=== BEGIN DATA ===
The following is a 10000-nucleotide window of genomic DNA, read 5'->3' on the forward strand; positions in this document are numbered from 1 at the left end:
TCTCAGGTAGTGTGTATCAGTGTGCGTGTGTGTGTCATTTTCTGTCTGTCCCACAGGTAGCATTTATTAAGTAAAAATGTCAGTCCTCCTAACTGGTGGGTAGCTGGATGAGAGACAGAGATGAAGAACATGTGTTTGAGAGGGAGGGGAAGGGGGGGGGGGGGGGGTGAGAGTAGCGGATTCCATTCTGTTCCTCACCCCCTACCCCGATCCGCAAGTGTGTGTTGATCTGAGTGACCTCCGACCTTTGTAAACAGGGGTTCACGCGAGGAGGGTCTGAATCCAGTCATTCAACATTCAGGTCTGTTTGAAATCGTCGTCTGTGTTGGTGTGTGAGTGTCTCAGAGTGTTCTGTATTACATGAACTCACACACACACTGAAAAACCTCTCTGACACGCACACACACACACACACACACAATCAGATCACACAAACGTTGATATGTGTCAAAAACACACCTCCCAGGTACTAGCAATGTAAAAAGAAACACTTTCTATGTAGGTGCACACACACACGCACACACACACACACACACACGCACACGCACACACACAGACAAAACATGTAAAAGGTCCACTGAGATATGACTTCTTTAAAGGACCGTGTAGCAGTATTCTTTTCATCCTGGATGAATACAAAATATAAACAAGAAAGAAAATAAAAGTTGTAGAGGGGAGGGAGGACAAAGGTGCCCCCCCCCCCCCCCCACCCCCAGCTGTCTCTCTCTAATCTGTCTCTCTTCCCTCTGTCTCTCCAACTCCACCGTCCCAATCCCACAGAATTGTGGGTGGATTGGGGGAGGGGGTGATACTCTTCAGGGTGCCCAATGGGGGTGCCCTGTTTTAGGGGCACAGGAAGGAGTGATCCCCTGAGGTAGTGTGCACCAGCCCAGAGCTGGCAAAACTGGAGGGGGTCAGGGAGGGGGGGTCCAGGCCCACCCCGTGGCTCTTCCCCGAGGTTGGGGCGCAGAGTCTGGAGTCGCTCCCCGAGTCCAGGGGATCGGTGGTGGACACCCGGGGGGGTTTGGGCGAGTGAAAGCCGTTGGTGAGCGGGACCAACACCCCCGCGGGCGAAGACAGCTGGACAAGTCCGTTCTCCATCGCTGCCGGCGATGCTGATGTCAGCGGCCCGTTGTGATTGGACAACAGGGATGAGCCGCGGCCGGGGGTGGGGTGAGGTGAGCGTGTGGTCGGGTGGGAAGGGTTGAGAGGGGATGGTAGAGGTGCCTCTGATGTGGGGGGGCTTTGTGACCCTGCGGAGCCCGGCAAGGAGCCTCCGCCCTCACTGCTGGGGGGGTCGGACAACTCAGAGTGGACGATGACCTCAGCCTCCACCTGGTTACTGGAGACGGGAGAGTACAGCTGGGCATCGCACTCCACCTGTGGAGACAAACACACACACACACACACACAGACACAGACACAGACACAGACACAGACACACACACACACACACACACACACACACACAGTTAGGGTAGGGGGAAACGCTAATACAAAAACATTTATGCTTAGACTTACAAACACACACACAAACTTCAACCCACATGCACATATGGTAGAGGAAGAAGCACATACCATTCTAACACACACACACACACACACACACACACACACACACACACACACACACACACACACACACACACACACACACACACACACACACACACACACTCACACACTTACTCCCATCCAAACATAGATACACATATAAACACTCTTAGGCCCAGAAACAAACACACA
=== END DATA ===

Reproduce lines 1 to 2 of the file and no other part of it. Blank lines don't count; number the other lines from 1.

The following is a 10000-nucleotide window of genomic DNA, read 5'->3' on the forward strand; positions in this document are numbered from 1 at the left end:
TCTCAGGTAGTGTGTATCAGTGTGCGTGTGTGTGTCATTTTCTGTCTGTCCCACAGGTAGCATTTATTAAGTAAAAATGTCAGTCCTCCTAACTGGTGGGTAGCTGGATGAGAGACAGAGATGAAGAACATGTGTTTGAGAGGGAGGGGAAGGGGGGGGGGGGGGGGTGAGAGTAGCGGATTCCATTCTGTTCCTCACCCCCTACCCCGATCCGCAAGTGTGTGTTGATCTGAGTGACCTCCGACCTTTGTAAACAGGGGTTCACGCGAGGAGGGTCTGAATCCAGTCATTCAACATTCAGGTCTGTTTGAAATCGTCGTCTGTGTTGGTGTGTGAGTGTCTCAGAGTGTTCTGTATTACATGAACTCACACACACACTGAAAAACCTCTCTGACACGCACACACACACACACACACACAATCAGATCACACAAACGTTGATATGTGTCAAAAACACACCTCCCAGGTACTAGCAATGTAAAAAGAAACACTTTCTATGTAGGTGCACACACACACGCACACACACACACACACACACGCACACGCACACACACAGACAAAACATGTAAAAGGTCCACTGAGATATGACTTCTTTAAAGGACCGTGTAGCAGTATTCTTTTCATCCTGGATGAATACAAAATATAAACAAGAAAGAAAATAAAAGTTGTAGAGGGGAGGGAGGACAAAGGTGCCCCCCCCCCCCCCCCACCCCCAGCTGTCTCTCTCTAATCTGTCTCTCTTCCCTCTGTCTCTCCAACTCCACCGTCCCAATCCCACAGAATTGTGGGTGGATTGGGGGAGGGGGTGATACTCTTCAGGGTGCCCAATGGGGGTGCCCTGTTTTAGGGGCACAGGAAGGAGTGATCCCCTGAGGTAGTGTGCACCAGCCCAGAGCTGGCAAAACTGGAGGGGGTCAGGGAGGGGGGGTCCAGGCCCACCCCGTGGCTCTTCCCCGAGGTTGGGGCGCAGAGTCTGGAGTCGCTCCCCGAGTCCAGGGGATCGGTGGTGGACACCCGGGGGGGTTTGGGCGAGTGAAAGCCGTTGGTGAGCGGGACCAACACCCCCGCGGGCGAAGACAGCTGGACAAGTCCGTTCTCCATCGCTGCCGGCGATGCTGATGTCAGCGGCCCGTTGTGATTGGACAACAGGGATGAGCCGCGGCCGGGGGTGGGGTGAGGTGAGCGTGTGGTCGGGTGGGAAGGGTTGAGAGGGGATGGTAGAGGTGCCTCTGATGTGGGGGGGCTTTGTGACCCTGCGGAGCCCGGCAAGGAGCCTCCGCCCTCACTGCTGGGGGGGTCGGACAACTCAGAGTGGACGATGACCTCAGCCTCCACCTGGTTACTGGAGACGGGAGAGTACAGCTGGGCATCGCACTCCACCTGTGGAGACAAACACACACACACACACACACAGACACAGACACAGACACAGACACAGACACACACACACACACACACACACACACACACAGTTAGGGTAGGGGGAAACGCTAATACAAAAACATTTATGCTTAGACTTACAAACACACACACAAACTTCAACCCACATGCACATATGGTAGAGGAAGAAGCACATACCATTCTAACACACACACACACACACACACACACACACACACACACACACACACACACACACACACACACACACACACACACACACACACACACACACACTCACACACTTACTCCCATCCAAACATAGATACACATATAAACACTCTTAGGCCCAGAAACAAACACACA